Solar

$4.5 Million in Rebates Help put Solar on 30 Schools

Thirty schools throughout California will get financial incentives from the state to produce their own electricity from the plentiful California sun. Under the Energy Commission’s Solar School Program, the schools will share US$4.5 million in incentives to install their own solar photovoltaic (PV) systems of up to 30 kW.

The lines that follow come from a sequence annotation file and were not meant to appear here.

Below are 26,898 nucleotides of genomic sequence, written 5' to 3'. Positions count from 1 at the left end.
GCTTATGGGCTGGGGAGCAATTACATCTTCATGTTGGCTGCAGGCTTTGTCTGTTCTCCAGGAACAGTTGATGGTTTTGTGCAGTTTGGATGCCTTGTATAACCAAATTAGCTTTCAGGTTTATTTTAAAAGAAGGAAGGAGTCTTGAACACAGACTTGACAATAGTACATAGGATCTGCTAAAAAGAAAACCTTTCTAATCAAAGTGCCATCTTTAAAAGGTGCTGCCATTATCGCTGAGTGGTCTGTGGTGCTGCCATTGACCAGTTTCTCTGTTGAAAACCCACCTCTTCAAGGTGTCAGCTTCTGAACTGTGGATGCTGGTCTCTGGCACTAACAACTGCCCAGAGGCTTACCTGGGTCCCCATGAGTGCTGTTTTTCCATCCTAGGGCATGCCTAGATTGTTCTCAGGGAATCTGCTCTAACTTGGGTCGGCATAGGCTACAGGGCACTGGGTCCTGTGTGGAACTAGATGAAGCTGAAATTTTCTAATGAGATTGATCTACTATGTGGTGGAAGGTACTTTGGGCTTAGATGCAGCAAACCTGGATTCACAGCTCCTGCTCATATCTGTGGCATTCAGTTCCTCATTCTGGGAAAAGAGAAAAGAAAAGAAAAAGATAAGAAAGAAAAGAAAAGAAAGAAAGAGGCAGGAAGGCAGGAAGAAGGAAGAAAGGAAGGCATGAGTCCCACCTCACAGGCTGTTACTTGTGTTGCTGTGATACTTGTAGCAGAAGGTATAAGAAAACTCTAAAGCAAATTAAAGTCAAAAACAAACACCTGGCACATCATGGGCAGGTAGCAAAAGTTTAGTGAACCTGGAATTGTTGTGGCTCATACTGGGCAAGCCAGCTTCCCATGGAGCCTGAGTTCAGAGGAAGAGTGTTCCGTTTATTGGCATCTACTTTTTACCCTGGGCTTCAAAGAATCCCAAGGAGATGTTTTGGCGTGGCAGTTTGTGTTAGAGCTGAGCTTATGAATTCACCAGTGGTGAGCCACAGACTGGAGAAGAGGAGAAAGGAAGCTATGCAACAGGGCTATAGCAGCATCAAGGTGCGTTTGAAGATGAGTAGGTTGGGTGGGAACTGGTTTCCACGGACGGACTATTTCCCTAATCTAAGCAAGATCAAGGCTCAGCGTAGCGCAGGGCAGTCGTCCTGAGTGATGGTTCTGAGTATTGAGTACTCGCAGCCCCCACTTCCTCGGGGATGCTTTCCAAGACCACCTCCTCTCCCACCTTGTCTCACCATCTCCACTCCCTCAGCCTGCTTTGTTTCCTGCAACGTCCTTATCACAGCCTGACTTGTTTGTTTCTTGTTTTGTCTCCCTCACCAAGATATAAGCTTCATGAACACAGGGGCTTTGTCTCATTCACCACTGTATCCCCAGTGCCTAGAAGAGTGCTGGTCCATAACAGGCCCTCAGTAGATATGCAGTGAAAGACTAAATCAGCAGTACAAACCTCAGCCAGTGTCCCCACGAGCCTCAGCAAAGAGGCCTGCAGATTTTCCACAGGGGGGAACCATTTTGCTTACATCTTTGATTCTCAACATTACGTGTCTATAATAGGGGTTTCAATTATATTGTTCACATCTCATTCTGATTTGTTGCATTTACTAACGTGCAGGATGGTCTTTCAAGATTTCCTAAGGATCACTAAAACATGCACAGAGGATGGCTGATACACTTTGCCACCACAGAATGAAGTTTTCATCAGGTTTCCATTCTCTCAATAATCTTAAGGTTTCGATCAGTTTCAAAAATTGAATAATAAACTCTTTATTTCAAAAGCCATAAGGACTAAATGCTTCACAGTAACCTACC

Program recipients are grade schools and high schools within the territory of California’s three largest investor owned utility companies – Pacific Gas and Electric, Southern California Edison, and San Diego Gas and Electric. The schools will harvest a total of 700 kW from their systems and will help California inch closer to its goal of producing 20 percent of its electricity from the sun and other renewable sources by 2010. The $4.5 million in incentives are shared equally by the Energy Commission’s Emerging Renewables Program and the California Attorney General’s AGAERA funds – short for Alternative Energy Retrofit Account. The account comes from settlements from the state’s energy investigation into power companies for illegal electricity pricing practices during the energy crisis of 2001 to 2002. Over 60 school districts applied for the one-time $6.40-a-watt special rebate incentive – twice the amount of the regular Emerging Renewables Program rebate level for solar, wind, and other eligible systems at the time. Only half of the public and charter schools applying for the program met eligibility requirements and were awarded reservations before the limited funds were fully subscribed. These requirements include a board resolution indicating the readiness to build including a signed contract with a retailer; that the applicant has previously installed energy efficient lighting, and will be ready for a curriculum tie-in to teach school children on the benefits of solar energy and conservation. If the system produces an excess amount of power on sunny days, the electricity is fed into the utility grid under a net metering agreement with the utility, turning the customer’s electric meter backwards. Electricity is drawn from the grid in the evening and often during days when the system does not produce as much electricity as the school needs. The following is a list of schools and the approved reservation funds to build their systems.